One of the more sensible MG placements in the game.

And let me tell you, the gameplay is still amazing. Currently, the players fight together with bots, so even the lamest of us can get a few kills in. But the fact that each class has a rifle capable to taking down a target in one shot no matter how far they are makes the game surprisingly great. You learn to hug the ground and constantly seek cover. You duck immediately after hearing a round whiz past you. I think the game added more grazing shots – and bots certainly deal less damage than players – so you might feel a little bit more survivable at times. However, the game is still very lethal and very fun.

It’s also surprisingly fast, since most encounters will be solved with one shot (notable exception: pistols). As a player, you’ll learn to react to movement anywhere, even down to the horizon, and you stand a fair chance of hitting someone at all ranges. I don’t know if there are ballistics in the game and the weapons seem to be hitscan, but honestly, I don’t care. The feeling when you score a kill over iron sights by shooting at some suspicious pixels at the edge of your sight is great. When you manage to ventilate some cossack’s head by instinctively firing your rifle from the hip is even better.

Each of the dots in the horizon is a Prussian. Each Prussian is a lesson about not silhouetting yourself.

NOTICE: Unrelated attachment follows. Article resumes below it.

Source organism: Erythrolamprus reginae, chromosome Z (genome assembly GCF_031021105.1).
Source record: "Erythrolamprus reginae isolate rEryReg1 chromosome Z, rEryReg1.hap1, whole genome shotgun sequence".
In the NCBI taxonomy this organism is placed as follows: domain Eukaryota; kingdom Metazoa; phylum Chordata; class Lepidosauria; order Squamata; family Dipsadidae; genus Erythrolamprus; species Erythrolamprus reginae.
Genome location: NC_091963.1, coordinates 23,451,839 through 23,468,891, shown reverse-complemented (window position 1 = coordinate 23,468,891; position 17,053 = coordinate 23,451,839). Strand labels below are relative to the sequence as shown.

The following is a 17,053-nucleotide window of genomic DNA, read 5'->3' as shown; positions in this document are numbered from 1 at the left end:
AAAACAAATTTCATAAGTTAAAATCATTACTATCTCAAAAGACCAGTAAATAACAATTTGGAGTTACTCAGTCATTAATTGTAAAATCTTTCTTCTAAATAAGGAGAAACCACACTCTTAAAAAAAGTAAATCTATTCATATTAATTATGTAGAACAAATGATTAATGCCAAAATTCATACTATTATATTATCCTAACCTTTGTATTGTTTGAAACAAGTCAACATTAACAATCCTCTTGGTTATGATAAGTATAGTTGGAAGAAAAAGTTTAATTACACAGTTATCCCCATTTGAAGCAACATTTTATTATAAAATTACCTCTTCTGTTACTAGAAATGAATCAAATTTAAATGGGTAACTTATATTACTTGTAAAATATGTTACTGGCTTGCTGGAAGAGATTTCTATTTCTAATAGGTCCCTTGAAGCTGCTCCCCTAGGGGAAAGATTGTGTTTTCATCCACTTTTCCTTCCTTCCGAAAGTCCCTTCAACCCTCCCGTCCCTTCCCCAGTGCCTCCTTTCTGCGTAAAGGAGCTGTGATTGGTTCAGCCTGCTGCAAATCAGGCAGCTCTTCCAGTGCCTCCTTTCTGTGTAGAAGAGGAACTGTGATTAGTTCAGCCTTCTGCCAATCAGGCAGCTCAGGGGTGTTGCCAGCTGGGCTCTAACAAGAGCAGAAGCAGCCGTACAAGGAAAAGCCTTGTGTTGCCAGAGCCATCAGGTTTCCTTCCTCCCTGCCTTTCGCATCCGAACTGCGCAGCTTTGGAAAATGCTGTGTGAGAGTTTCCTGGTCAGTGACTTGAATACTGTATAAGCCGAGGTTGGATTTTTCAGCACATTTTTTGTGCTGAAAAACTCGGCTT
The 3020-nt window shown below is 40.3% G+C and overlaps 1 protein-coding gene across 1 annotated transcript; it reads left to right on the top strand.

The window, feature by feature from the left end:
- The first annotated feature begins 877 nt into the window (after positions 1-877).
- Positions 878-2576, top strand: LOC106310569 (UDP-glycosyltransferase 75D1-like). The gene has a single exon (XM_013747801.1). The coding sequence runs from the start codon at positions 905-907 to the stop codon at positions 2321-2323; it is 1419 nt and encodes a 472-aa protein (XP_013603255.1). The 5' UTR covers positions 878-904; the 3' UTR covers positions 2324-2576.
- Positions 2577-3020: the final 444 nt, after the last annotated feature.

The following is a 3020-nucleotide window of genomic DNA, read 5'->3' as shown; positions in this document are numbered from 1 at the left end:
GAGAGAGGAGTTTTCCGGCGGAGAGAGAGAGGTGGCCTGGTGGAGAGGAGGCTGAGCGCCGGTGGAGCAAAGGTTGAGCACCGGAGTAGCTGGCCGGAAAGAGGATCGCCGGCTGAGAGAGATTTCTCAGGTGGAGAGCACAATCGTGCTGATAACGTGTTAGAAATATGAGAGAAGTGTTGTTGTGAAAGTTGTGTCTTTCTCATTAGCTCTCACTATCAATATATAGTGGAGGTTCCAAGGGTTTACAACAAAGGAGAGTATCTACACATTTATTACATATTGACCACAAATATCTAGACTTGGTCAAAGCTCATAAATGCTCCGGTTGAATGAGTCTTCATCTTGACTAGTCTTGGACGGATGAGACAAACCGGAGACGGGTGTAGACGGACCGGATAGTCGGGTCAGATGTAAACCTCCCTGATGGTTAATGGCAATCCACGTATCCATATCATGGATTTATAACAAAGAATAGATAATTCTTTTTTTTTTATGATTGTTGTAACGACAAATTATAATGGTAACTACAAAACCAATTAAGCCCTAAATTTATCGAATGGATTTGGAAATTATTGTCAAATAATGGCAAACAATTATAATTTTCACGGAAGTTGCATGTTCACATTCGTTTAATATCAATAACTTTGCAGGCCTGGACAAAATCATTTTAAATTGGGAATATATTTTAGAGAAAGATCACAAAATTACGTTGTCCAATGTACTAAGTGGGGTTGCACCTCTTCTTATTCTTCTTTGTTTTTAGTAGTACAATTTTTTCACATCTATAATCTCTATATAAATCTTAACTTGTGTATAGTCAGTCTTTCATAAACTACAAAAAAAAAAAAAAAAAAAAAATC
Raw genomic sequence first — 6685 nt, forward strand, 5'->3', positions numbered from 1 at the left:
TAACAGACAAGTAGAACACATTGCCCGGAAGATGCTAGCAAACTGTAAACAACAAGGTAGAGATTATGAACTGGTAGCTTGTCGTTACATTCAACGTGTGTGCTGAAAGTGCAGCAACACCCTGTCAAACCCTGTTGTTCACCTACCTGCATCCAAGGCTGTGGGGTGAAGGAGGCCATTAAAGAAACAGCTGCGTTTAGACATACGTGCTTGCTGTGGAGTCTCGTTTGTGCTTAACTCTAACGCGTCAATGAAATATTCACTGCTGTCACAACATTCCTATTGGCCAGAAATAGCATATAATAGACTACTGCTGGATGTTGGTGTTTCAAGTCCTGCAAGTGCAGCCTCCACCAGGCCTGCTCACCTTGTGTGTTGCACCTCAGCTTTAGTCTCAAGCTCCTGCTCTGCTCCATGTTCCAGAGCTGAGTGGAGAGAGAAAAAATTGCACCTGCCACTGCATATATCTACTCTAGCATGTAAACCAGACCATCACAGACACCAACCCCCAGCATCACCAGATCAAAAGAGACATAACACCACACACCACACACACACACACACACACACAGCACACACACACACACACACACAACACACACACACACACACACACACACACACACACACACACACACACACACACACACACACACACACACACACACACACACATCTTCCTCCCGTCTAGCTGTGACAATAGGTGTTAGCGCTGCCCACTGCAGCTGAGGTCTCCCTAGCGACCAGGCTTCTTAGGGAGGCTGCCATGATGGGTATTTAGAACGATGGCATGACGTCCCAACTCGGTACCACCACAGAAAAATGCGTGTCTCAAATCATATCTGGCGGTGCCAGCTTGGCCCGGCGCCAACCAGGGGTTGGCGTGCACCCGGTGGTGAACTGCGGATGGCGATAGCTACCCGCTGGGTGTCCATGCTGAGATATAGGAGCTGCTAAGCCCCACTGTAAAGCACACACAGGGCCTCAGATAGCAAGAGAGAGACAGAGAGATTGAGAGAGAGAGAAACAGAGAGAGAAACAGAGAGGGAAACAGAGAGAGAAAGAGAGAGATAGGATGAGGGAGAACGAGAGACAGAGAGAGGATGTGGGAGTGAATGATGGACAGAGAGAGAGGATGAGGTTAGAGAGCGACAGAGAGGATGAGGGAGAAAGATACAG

And the guns themselves contain all sorts of WWI weirdness. Some can’t be reloaded mid-clip (nope, no magazines in this game) and I’m not entirely certain if the lever-operated Winchester can be fired from the ground. They all have their weird variations of iron sights and you’ll be able to observe many varieties of lovingly modelled rounds when they’re loaded into the guns via stripper clips. And the slow rate of fire of bolt action rifles makes officer pistols and swords a lot more important when it comes to storming trenches and buildings.

Speaking of visuals: Eastern Front allows Tannenberg’s developers to create maps that are more than just bombed-out fields in Flanders. You’ll cross bubbling forest streams while on your way to capture a small forest monastery. You’ll call in mortars on the wooden Orthodox church dominating the center of a valley map. You’ll weave in and out of buildings that haven’t been flattened by unceasing bombardment. And the maps come in snowy as well as night varieties! It’s all visually enticing and a great ton of fun.

World War I was such a dreary conflict yet the game is far more colorful than many modern day shooters.

If there’s anything that’s currently missing in the game, it’s friendly fire. I should have gotten a few of our guys killed by stupid artillery call-ins and grenades that I threw around liberally, and shooting your own dude across the map should also be an option. On the other hand, it’s not game breaking nor hard to fix. Now, machine guns are a different issue: they are usually placed in inconvenient spots, they’re hard to aim and they leave the gunner very much exposed to rifles. This is something for the level designers to consider.

Tannenberg is a great follow up/cousin to Verdun – the devs have mentioned that because of the same engine used in both games, any improvements made to one game can be applied to the other. It’s meaningfully different from the previous game, and the changes are thematically appropriate. I can only wait for the full game for more maps, more squad types and, hopefully, an A-H squad where the officers speaks a different language form the troops.

Tanneberg has been in Steam’s Early Access program since November 16th, 2017. It’s due to progress to Version 1.0 sometime in early 2018.